About: Originalism is a research topic. Over the lifetime, 1205 publications have been published within this topic receiving 7410 citations.
Papers published on a yearly basis
15 Apr 2006
TL;DR: Introduction: Law and Morals 1. Pragmatism and Law 2. In Praise of Theory 3. Darwin's New Bulldog 4. Moral Pluralism 5. Originalism and Fidelity 6. Hart's Postscript and the Point of Political Philosophy
Abstract: Introduction: Law and Morals 1. Pragmatism and Law 2. In Praise of Theory 3. Darwin's New Bulldog 4. Moral Pluralism 5. Originalism and Fidelity 6. Hart's Postscript and the Point of Political Philosophy 7. Thirty Years On 8. The Concepts of Law 9. Rawls and the Law Notes Sources Index
TL;DR: In constitutional law, first-order perfectionism represents an effort to cast the Constitution's ideals in the best constructive light as mentioned in this paper, whereas second-order imperfection attempts to set out an account of constitutional adjudication that is sensitive to the fallibility of federal judges.
Abstract: In constitutional law, first-order perfectionism represents an effort to cast the Constitution's ideals in the best constructive light. Ronald Dworkin's conception of law as "integrity" can be seen as a form of first-order perfectionism. By contrast, second-order perfectionism attempts to set out an account of constitutional adjudication that is sensitive to the fallibility of federal judges. Originalism is best defended as a form of second-order perfectionism; the same can be said of Thayerism, captured in the view that judges should uphold statutes unless they are unquestionably violative of the Constitution. Minimalism, which calls for narrow, incompletely theorized judgments, is another form of second-order perfectionism. Whether first-order perfectionism is best, and what kind of second-order perfectionism might be chosen instead, cannot be decided without an appreciation of the characteristics of relevant institutions. Under certain institutional assumptions, originalism is preferable; under other assumptions, first-order perfectionism, Thayerism, or minimalism may be the right approach. Freestanding normative assessments are also inescapable. For example, originalism cannot be evaluated without some kind of assessment of the results that it would produce. These claims have implications for first-order perfectionism of the sort defended by Dworkin and more recently by James Fleming.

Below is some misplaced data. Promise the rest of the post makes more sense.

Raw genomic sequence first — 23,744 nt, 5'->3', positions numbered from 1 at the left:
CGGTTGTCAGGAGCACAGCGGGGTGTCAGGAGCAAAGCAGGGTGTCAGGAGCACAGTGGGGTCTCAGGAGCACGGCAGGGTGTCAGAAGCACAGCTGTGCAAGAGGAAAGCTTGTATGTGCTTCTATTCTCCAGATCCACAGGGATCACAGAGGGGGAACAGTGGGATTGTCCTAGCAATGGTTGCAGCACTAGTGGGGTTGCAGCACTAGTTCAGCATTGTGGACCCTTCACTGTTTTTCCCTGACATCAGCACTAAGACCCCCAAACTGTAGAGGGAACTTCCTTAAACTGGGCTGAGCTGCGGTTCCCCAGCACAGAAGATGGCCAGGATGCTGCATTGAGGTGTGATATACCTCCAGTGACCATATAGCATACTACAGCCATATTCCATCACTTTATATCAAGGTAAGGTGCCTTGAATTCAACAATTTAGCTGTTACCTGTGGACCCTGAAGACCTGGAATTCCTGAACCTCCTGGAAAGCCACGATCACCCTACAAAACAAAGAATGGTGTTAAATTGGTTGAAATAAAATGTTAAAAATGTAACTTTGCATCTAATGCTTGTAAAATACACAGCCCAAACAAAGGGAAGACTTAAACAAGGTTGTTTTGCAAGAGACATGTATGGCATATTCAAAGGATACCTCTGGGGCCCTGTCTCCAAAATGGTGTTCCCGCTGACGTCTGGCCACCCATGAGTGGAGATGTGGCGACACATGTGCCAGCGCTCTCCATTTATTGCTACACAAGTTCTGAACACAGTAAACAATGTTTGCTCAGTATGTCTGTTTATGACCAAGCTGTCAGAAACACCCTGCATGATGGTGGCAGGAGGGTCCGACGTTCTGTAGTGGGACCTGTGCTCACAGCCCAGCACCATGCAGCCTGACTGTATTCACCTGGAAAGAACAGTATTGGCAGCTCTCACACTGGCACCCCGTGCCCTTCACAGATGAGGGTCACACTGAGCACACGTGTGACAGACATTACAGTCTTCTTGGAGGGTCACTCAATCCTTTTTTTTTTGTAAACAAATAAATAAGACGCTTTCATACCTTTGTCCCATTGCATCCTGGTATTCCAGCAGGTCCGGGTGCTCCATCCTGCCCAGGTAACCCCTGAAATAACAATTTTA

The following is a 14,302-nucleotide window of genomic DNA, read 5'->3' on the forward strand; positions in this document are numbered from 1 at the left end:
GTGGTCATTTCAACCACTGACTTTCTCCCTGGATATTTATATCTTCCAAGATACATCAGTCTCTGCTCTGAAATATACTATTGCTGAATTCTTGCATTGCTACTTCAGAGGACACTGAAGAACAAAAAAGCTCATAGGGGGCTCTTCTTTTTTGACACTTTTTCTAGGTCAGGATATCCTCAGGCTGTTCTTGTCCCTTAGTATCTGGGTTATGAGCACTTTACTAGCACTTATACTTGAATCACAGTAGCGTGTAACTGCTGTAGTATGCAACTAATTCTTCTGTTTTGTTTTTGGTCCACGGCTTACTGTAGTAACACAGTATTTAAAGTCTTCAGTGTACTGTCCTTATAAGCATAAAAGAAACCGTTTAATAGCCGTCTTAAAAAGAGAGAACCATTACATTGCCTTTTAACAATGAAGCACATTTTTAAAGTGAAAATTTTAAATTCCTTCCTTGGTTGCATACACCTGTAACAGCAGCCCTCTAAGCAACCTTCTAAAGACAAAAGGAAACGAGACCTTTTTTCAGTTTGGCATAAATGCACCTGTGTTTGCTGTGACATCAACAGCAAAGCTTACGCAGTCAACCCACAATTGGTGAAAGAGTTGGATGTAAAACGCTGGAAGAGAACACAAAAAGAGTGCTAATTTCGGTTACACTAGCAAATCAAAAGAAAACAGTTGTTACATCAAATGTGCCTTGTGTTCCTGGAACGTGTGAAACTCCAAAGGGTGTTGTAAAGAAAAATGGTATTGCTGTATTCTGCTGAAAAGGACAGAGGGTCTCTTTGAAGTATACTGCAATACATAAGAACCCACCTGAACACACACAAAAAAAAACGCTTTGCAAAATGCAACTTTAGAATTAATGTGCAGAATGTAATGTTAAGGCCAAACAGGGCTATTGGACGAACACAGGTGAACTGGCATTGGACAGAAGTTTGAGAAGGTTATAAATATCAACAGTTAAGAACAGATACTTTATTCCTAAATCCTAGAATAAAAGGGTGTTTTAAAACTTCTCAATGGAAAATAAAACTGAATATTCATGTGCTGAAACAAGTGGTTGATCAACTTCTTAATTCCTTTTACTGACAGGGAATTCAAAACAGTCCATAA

•01 Sep 1999
TL;DR: Whittington as discussed by the authors examines what it means to interpret a written constitution and how the courts should go about that task, concluding that when interpreting the Constitution, the judiciary should adhere to the discoverable intentions of the Founders.
Abstract: Constitutional scholarship has deteriorated into a set of armed camps, with defenders of different theories of judicial review too often talking to their own supporters but not engaging their opponents. This book breaks free of the stalemate and reinvigorates the debate over how the judiciary should interpret the Constitution. Keith Whittington reconsiders the implications of the fundamental legal commitment to faithfully interpret our written Constitution. Making use of arguments drawn from American history, political philosophy, and literary theory, he examines what it means to interpret a written constitution and how the courts should go about that task. He concludes that when interpreting the Constitution, the judiciary should adhere to the discoverable intentions of the Founders. Other originalists have also asserted that their approach is required by the Constitution but have neither defended that claim nor effectively responded to critics of their assumptions or their method. This book sympathetically examines the most sophisticated critiques of originalism based on postmodern, hermeneutic, and literary theory, as well as the most common legal arguments against originalists. Whittington explores these criticisms, their potential threat to originalism, and how originalist theory might be reconstructed to address their concerns. In a non-dogmatic and readily understandable way, he explains how originalist methods can be reconciled with an appropriate understanding of legal interpretation and why originalism has much to teach all constitutional theorists. He also shows how originalism helps realize the democratic promise of the Constitution without relying on assumptions of judicial restraint. This book carefully examines both the possibilities and the limitations of constitutional interpretation and judicial review. It shows us not only what the judiciary ought to do, but what the limits of appropriate judicial review are and how judicial review fits into a larger system of constitutional government. With its detailed and wide-ranging explorations in history, philosophy, and law, this book is essential reading for anyone interested in how the Constitution ought to be interpreted and what it means to live under a constitutional government.
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